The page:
bneGREEN: EU takes carbon pricing initiative with CBAM

bneGREEN: EU takes carbon pricing initiative with CBAM
Unipro's Surgutskaya GRES-2 in Russia / Unipro
By bne IntelliNews July 27, 2021

The EU on 14 July unveiled the details of its proposed Carbon Border Adjustment Mechanism (CBAM), which aims to protect EU CO2 emitters from carbon leakage by making exporters to the EU market pay for the CO2 they produce.

Forming part of the wide-ranging Fit for 55 package, which refers to the EU’s 55% target for EU reductions by 2030, CBAM will effectively require non-EU producers of steel, electricity, cement, chemicals and fertiliser to buy carbon allowances using a system based on the existing EU Emissions Trading System (ETS).

The CBAM is supported by some EU member states and by green think-tanks. Many carbon-intensive industries are also supportive, providing they continue to receive free allocations of EU allowances.

The CBAM is most vulnerable to legal challenge on trade grounds, as it could fail to meet WTO rules. Brussels itself insists that it complies with the WTO. It could also cause trouble during global climate trade talks, such as COP26 in Glasgow in November.

Less developed countries, which could face being left behind in the campaign to reduce emissions, could also feel the negative effects of the CBAM as they become less competitive with their EU rivals.

The Fit for 55 package fleshes out the details of meeting the aspirations of the EU Green Deal, which was first published in December 2019 and first set the 55% target.



The CBAM would work by requiring EU importers of non-EU iron, steel, aluminium, cement, fertilisers and electricity to pay for the carbon emissions embedded in those products from 2026.

Together, these sectors account for 45% of emissions from sectors at potential risk of carbon leakage, the EU said.

Importers would buy a CBAM certificate for each tonne of embedded carbon dioxide, with the price linked to the EU ETS price, which is currently at a high of €50 per tonne. Revenues from this, which could reach €10bn per year, would fund the CBAM system, with the rest being swallowed up by the EU’s general budget.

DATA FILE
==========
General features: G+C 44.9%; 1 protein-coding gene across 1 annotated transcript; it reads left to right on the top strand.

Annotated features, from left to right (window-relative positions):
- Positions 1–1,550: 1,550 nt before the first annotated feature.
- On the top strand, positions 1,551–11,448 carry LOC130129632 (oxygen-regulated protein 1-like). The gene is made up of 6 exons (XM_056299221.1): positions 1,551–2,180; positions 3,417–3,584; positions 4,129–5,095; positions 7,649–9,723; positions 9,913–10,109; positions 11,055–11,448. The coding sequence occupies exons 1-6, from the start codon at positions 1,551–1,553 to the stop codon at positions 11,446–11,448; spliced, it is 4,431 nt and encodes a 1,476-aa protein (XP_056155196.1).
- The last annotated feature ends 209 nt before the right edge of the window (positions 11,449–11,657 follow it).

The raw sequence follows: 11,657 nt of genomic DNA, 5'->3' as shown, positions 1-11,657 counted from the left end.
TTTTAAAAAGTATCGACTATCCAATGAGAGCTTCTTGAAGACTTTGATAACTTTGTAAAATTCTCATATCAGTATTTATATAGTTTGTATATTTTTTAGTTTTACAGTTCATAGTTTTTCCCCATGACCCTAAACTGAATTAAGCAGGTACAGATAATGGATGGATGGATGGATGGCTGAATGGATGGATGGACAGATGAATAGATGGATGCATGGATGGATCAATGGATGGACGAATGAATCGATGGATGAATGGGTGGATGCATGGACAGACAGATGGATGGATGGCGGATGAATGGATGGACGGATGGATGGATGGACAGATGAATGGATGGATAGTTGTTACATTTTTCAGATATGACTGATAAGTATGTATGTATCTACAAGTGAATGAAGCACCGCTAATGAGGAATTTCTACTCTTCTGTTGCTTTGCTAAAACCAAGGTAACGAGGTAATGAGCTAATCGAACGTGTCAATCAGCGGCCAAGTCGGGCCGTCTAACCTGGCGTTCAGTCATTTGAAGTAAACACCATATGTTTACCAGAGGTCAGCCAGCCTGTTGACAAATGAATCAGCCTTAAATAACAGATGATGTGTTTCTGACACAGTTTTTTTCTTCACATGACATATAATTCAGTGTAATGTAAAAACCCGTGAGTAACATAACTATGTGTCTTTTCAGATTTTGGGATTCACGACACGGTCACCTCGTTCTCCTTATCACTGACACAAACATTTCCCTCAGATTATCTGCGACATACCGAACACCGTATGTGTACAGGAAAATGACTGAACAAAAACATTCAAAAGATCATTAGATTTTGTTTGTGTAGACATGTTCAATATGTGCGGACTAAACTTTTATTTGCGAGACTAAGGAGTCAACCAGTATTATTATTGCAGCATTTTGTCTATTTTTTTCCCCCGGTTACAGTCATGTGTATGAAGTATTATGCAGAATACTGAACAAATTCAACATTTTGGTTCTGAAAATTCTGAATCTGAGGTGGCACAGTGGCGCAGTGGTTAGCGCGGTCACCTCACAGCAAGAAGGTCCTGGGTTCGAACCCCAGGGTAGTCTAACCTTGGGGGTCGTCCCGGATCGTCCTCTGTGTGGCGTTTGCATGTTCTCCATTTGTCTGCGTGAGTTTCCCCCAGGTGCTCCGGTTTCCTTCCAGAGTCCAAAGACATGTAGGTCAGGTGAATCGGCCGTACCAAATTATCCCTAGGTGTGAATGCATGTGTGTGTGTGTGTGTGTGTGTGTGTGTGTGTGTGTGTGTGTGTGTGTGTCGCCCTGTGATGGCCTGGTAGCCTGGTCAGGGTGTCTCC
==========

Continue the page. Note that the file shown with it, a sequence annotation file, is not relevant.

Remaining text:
The scheme allows free allocations of allowances at first, which would gradually fall by 10% per year, to be replaced by the same proportion of CBAM allowances.

The reporting system should be in place by 2023, with financial payments beginning in 2026.

This replacement process would extend until 2036, the end of the CBAM phasing in period, when the mechanism would cover 100% of embedded emissions.

However, if an exporter into the EU can show that it has already paid for the carbon embedded in its products in another country, that cost would be deducted from the CBAM levy paid by the EU importer. This aims to avoid breaking WTO rules against double taxation, which prevent importers paying twice for the same emissions.


Other Fit for 55 measures

The Fit for 55 package also reforms the EU ETS system, most notably by nearly doubling the rate at which the EU ETS emissions cap declines year by year, the so-called linear reduction factor (LRF), from 2.2% to 4.2%. The EU said that the faster 4.2% rate was needed to meet its 55% reduction target for 2030.

The EU said that with the current 2.2% rate, the system would deliver a 51% emissions reduction by 2030, relative to 2005 levels.

However, an economy-wide reduction target of 55%, relative to 1990, the key Fit for 55 metric, requires a lot more. The 4.2% rate would enable the EU ETS to deliver a 61% emissions reduction by 2030, relative to 2005, the EU said.

The ETS will also be extended to half of international shipping to and from the EU, as well as all intra-EU maritime travel, and free allowances for intra-EU flights will be phased out.

Also, road transport and buildings will have their own parallel EU ETS scheme from 2026, which will involve distributors of heating and transport fuels, rather than individual car drivers or building owners. It will aim to reduce emissions by 43% by 2030, with a 2005 benchmark.

In terms of funding, the EU will double the budget of its EU Innovation Fund to €50bn per year between now and 2030.

Brussels will also ban sales of new fossil-fuel cars after 2035 and provide social support for EU citizens affected by the green transition.


Free allowances

Looking ahead, the allocation of free allowances, so crucial to many emissions producers’ conditional support for CBAM, will remain controversial.

Opponents, mainly in the green lobby, are worried free allowances will hold back decarbonisation.

“The CBAM proposal released today sends a strong signal about the EU’s intention to transform heavy industry in the EU and abroad in the shift to net zero. But there are still lots of details to fix if that intention is going to be turned into reality. We need a faster phase-out of free allowances to boost incentives for industrial decarbonisation and, crucially, targeted support to help developing countries invest in cleaner technology,” Johanna Lehne, senior policy advisor, Industry & Trade at E3G, a climate change think-tank, said.